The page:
Two bombs near a mosque north of Baghdad killed 38 people and wounded 55 on Friday, police and a doctor said.
One bomb exploded as worshippers were departing the Saria mosque in the city of Baquba while a second detonated after people gathered at the scene of the first blast, the sources said.
The bombings are the latest in a series of attacks that have targeted both Sunni and Shia places of worship in past weeks.
On Thursday, a suicide bomber killed 12 people at the entrance of al-Zahraa Husseiniyah in the city of Kirkuk, where relatives of victims from violence the day before were receiving condolences.
Car bombs also hit three areas of Baghdad on Thursday, killing 10 people, while 21 people died in a series of bombings in the capital the day before.
Gunmen also shot dead the brother of an MP in Baghdad on Thursday.
Two car bombs exploded in Iraq’s capital Thursday morning, killing at least 12 civilians and wounding 30, officials said.
Baghdad police said the first blast struck a bus and taxi stop around rush hour in the eastern Sadr City neighborhood. Among the five killed was a 7-year old child, and 16 people were wounded, two officers said.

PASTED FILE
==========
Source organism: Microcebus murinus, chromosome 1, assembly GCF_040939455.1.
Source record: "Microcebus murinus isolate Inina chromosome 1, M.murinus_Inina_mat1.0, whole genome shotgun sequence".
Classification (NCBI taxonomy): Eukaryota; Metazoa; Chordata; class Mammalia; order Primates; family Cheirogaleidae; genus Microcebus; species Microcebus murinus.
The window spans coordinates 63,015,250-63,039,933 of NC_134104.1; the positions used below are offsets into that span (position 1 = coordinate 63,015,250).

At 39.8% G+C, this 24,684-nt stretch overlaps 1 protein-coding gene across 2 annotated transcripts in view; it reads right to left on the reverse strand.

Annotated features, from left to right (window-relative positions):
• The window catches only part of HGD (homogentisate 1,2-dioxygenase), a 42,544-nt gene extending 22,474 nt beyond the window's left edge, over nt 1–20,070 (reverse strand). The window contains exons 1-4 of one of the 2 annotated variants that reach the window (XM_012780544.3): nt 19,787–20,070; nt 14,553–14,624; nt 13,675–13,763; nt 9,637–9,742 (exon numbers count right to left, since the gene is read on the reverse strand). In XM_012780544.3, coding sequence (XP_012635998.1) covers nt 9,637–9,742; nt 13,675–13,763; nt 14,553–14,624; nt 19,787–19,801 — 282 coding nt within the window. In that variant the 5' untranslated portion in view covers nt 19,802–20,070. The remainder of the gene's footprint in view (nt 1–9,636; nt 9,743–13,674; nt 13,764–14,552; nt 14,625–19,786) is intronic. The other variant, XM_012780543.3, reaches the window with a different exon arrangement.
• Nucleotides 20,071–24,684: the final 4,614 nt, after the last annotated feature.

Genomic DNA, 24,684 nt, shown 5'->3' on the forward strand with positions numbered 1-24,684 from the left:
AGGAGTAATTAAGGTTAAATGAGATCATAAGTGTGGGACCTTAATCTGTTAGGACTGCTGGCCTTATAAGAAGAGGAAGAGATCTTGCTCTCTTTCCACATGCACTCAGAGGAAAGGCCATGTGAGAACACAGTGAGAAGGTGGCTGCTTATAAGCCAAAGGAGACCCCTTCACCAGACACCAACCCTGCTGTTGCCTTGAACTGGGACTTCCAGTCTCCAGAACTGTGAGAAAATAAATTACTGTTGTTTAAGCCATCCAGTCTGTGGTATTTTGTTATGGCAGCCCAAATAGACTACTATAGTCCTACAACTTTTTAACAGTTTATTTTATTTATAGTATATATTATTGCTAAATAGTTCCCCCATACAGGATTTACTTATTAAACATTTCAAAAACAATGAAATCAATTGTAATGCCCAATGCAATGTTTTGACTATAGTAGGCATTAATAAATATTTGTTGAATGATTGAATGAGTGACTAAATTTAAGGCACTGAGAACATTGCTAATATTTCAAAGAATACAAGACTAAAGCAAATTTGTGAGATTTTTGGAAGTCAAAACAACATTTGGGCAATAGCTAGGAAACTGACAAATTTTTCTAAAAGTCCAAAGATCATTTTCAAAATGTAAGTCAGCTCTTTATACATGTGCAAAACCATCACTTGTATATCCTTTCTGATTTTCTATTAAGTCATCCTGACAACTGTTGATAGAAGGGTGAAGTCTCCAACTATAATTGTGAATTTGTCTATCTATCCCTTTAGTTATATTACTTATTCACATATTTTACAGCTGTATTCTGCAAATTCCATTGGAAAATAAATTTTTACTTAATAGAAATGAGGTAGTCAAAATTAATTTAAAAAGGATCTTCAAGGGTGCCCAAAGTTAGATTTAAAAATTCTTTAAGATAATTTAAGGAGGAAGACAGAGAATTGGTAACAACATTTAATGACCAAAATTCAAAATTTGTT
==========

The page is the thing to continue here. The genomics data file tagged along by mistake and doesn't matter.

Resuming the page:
Another car bomb hit a small market at a taxi stop in the eastern suburb of Kamaliya, killing three civilians and wounding 14 others, they said.
A medical official in a nearby hospital confirmed the casuality figures. All officials spoke on condition of anonymity because they are not authorized to talk to the media.
The attack followed a wave of bombings Wednesday that struck seven different areas of Baghdad, killing at least 33 people. Seven of them died in Sadr City.
[…] Violence in Iraq has fallen from its peak in 2006 and 2007, but attacks remain common, killing more than 200 people in each of the first four months of this year.
Kurdish rebels began withdrawing from Turkey into their stronghold in northern Iraq on Wednesday, a major step towards ending a decades-long conflict that has left tens of thousands of people dead.
The pullout is the first visible sign that months of fragile talks between the state and the outlawed Kurdistan Workers’ Party (PKK) could succeed in ending 29 years of guerrilla war.
“We know that they have started moving,” Selahattin Demirtas, a pro-Kurdish lawmaker actively involved in the process, told AFP.